Ardoyne parade deal ‘within weeks’

The loyalist protest camp at the unionist Woodvale/Twaddell area of Belfast where nightly protests have been held since 2013. The Ballysillan Loyal Orange Lodge (LOL) 1891 announced on Friday that it was suspending its participation in the parade flashpoint protests. PRESS ASSOCIATION Photo. Picture date: Saturday August 6, 2016. See PA story ULSTER Orange. Photo credit should read: Brian Lawless/PA Wire

The loyalist protest camp at the unionist Woodvale/Twaddell area of Belfast where nightly protests have been held since 2013. The Ballysillan Loyal Orange Lodge (LOL) 1891 announced on Friday that it was suspending its participation in the parade flashpoint protests. PRESS ASSOCIATION Photo. Picture date: Saturday August 6, 2016. See PA story ULSTER Orange. Photo credit should read: Brian Lawless/PA Wire

Details of a deal to end the long-running Ardoyne parade dispute could be revealed within weeks, it has been claimed.

A protest camp at Twaddell Avenue – set up in support of the three Ligoniel Orange Order lodges banned from completing their July 12 parade each year since 2013 – will also be dismantled as part of the agreement.

One of the three lodges had been opposed to the deal on offer from a nationalist residents’ group, but the resignation of several Ballysillan LOL 1891 members appears to have paved the way for a resolution.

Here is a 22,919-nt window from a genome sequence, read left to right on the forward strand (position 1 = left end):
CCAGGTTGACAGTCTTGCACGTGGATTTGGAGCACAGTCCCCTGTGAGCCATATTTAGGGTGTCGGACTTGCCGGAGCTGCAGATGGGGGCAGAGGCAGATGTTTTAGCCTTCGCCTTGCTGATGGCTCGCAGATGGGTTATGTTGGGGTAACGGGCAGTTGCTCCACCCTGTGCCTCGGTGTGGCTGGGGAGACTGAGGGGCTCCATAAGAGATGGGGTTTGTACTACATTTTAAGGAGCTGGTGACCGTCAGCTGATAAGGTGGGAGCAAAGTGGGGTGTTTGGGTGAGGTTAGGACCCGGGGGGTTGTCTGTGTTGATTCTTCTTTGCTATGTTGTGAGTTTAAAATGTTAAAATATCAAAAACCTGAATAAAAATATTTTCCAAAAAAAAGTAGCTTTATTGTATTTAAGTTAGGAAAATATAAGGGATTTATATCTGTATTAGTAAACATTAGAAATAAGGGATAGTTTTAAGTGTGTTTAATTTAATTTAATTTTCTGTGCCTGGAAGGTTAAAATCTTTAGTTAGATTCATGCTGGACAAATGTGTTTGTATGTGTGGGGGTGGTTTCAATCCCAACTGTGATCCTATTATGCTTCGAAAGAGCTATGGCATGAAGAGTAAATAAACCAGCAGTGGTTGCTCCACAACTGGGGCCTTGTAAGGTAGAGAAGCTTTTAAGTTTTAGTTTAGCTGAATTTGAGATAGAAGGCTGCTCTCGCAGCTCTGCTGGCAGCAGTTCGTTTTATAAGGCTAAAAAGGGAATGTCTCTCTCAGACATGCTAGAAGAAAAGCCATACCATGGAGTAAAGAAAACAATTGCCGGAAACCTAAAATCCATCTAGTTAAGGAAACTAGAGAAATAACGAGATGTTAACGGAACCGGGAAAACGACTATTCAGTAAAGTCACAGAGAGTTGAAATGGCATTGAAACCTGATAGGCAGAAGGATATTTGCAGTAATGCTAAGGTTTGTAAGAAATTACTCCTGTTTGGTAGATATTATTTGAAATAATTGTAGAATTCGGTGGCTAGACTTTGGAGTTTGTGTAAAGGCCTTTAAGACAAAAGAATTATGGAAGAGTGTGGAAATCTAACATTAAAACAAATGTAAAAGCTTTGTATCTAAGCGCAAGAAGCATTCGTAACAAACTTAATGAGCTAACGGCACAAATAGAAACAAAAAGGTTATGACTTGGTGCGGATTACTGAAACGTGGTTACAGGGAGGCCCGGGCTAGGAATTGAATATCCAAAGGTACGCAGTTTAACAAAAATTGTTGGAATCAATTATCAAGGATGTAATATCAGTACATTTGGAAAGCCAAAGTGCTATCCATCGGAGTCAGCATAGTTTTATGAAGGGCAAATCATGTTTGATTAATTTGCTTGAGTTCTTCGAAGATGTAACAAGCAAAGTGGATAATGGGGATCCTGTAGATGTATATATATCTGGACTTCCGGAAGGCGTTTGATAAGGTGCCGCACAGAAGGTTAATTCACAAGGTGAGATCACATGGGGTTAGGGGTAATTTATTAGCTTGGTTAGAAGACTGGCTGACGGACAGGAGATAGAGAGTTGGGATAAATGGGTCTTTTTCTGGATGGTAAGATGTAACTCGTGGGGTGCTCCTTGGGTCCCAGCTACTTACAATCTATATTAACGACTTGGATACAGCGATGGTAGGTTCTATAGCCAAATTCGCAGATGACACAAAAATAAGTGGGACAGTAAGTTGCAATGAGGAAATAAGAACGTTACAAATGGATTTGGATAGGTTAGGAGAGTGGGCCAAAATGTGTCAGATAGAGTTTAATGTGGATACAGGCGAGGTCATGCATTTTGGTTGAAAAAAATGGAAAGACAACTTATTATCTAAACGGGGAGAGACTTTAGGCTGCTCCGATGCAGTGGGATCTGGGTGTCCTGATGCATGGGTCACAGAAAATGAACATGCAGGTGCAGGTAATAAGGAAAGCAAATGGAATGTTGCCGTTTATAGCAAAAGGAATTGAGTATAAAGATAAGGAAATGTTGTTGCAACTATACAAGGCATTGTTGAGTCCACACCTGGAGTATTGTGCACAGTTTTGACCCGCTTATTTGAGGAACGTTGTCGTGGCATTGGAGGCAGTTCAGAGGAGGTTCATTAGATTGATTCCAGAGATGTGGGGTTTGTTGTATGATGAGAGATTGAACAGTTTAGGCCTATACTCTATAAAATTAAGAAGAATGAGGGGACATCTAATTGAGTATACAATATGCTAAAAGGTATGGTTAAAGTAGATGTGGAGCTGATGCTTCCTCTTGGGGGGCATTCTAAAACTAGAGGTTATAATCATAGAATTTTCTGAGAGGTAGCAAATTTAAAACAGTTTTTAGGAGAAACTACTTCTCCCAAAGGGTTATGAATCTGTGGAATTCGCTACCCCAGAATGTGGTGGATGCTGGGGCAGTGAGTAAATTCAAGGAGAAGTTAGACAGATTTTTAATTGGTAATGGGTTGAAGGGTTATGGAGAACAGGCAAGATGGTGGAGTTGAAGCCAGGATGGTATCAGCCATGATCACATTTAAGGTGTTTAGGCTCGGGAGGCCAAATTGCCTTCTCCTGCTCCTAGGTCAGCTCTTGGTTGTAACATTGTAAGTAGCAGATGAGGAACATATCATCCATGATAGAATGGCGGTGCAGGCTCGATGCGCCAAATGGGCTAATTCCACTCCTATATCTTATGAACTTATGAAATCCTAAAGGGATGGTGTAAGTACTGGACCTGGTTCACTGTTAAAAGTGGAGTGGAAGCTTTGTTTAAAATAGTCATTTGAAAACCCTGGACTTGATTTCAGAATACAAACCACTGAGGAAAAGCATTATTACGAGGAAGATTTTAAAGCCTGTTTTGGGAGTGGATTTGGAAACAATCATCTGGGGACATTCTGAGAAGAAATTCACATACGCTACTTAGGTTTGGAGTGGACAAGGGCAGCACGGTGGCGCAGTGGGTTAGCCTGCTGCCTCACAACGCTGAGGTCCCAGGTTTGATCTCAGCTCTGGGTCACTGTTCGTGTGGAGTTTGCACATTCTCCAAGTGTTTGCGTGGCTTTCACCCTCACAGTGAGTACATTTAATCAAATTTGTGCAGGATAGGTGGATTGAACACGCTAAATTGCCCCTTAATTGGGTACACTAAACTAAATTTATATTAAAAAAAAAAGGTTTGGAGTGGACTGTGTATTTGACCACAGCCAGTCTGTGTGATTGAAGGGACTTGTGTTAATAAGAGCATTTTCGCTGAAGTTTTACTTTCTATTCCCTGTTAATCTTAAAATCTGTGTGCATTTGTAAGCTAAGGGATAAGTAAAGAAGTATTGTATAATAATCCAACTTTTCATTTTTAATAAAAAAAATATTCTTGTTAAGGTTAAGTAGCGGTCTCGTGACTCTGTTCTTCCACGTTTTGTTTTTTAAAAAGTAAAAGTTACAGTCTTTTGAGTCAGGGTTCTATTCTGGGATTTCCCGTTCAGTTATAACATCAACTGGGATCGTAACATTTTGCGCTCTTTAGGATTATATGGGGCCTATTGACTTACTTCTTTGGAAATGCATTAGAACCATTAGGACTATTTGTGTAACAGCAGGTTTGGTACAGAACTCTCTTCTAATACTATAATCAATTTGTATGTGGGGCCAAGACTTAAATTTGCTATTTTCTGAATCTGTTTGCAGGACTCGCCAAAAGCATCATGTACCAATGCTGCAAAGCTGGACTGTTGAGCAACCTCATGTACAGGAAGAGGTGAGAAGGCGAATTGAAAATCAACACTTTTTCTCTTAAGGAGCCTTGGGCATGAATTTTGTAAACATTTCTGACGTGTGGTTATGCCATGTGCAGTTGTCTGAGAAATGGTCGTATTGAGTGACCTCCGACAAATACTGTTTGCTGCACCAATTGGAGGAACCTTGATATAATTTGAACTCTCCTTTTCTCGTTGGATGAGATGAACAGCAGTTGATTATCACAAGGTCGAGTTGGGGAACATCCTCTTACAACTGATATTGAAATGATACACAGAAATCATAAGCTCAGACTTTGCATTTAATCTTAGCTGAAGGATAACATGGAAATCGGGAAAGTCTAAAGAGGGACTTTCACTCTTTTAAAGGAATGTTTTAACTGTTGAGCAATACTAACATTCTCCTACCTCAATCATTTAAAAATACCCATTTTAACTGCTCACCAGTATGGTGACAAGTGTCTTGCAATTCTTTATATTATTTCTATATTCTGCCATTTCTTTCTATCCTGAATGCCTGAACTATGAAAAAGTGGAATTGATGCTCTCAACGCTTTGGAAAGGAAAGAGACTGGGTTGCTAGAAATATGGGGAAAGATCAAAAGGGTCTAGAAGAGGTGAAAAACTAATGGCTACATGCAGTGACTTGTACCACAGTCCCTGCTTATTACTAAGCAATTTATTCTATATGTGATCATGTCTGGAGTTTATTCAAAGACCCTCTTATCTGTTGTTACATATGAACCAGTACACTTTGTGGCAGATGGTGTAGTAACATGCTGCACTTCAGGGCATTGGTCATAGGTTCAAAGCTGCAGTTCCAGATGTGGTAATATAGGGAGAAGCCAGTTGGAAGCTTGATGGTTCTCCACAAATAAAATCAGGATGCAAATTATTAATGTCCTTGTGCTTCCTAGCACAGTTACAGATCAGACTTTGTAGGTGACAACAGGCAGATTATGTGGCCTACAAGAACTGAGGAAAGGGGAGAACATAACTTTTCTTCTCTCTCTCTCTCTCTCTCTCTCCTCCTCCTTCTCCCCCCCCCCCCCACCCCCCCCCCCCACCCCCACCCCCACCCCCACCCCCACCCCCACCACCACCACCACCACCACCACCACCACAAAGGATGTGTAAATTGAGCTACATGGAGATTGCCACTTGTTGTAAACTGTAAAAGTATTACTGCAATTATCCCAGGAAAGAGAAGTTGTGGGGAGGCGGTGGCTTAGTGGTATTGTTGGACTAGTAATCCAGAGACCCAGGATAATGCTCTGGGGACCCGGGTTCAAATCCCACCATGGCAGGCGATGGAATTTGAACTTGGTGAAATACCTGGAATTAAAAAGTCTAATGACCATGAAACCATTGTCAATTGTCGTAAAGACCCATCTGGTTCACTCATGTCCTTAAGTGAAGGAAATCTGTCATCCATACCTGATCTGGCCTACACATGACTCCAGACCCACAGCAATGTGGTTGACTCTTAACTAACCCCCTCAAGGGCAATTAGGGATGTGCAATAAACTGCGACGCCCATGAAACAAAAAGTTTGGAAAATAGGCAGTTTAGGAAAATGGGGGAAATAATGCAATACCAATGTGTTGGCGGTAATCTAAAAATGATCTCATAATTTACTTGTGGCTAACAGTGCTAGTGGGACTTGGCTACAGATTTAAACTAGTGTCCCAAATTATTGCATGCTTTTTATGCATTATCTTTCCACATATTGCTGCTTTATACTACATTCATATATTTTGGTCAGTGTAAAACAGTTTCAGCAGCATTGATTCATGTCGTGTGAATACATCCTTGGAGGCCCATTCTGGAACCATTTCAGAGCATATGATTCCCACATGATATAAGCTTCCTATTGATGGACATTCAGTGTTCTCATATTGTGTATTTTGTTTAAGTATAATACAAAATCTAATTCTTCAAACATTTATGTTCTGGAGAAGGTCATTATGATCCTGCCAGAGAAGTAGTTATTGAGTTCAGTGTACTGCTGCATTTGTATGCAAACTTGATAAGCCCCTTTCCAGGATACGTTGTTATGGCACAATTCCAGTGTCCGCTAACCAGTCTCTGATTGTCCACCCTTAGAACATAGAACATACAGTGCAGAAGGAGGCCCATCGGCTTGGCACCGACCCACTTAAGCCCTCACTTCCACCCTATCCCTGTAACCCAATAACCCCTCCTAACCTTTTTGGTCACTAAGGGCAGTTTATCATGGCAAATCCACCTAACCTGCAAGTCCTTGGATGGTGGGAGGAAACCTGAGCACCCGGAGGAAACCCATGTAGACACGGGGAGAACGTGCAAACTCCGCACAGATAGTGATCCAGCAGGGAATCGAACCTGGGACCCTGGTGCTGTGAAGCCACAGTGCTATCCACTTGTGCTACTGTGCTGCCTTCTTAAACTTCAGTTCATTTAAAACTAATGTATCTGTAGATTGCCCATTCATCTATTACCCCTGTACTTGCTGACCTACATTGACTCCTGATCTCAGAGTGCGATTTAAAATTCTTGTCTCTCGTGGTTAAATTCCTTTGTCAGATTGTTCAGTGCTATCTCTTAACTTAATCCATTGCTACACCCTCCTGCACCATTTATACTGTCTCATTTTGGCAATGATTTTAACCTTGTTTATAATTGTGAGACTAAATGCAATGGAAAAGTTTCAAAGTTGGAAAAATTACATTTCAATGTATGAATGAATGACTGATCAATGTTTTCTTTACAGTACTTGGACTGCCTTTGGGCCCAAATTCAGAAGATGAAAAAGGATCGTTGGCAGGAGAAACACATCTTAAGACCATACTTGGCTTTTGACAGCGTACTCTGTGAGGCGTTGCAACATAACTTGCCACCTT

An Orange Order source told the News Letter that final preparations for a return parade are taking place and the details will be revealed in the very near future.

The Orange source said it was now almost inevitable that a final agreement will be announced, and added: “There are ongoing talks and we hope to produce a resolution within a month.”

It is understood the Crumlin and Ardoyne Residents Association (CARA) is involved in finalising the deal, while the Greater Ardoyne Residents Collective (GARC) has repeatedly opposed any solution that involves a parade along the contested stretch of the Crumlin Road.

One of the loyalists opposed to a proposed deal in June this year was Gerald Solinas – a member of the Ballysillan lodge who was involved in setting up the protest camp, but not involved in the talks with Ardoyne residents.

Speaking to the News Letter earlier this month, he said he had submitted his resignation, along with seven other members, as he believed any deal would result in a token parade this time around but no evening parade on the Twelfth next year.

Their departure paved the way for the three lodges to present a united front at the negotiations with CARA.

Mr Solinas said: “We will have to beg their permission to walk back up the Crumlin Road. But this is a shared arterial route. I believe it is a basic human right and a civil and religious right and part of our culture to parade along it. We feel it [the deal] is a total sell out.”

A spokesperson for the Parades Commission responded to the News Letter report of September 9, saying it “recognises the challenges of engagement about parading in this locality, reflecting the complex relationship both between and within communities”.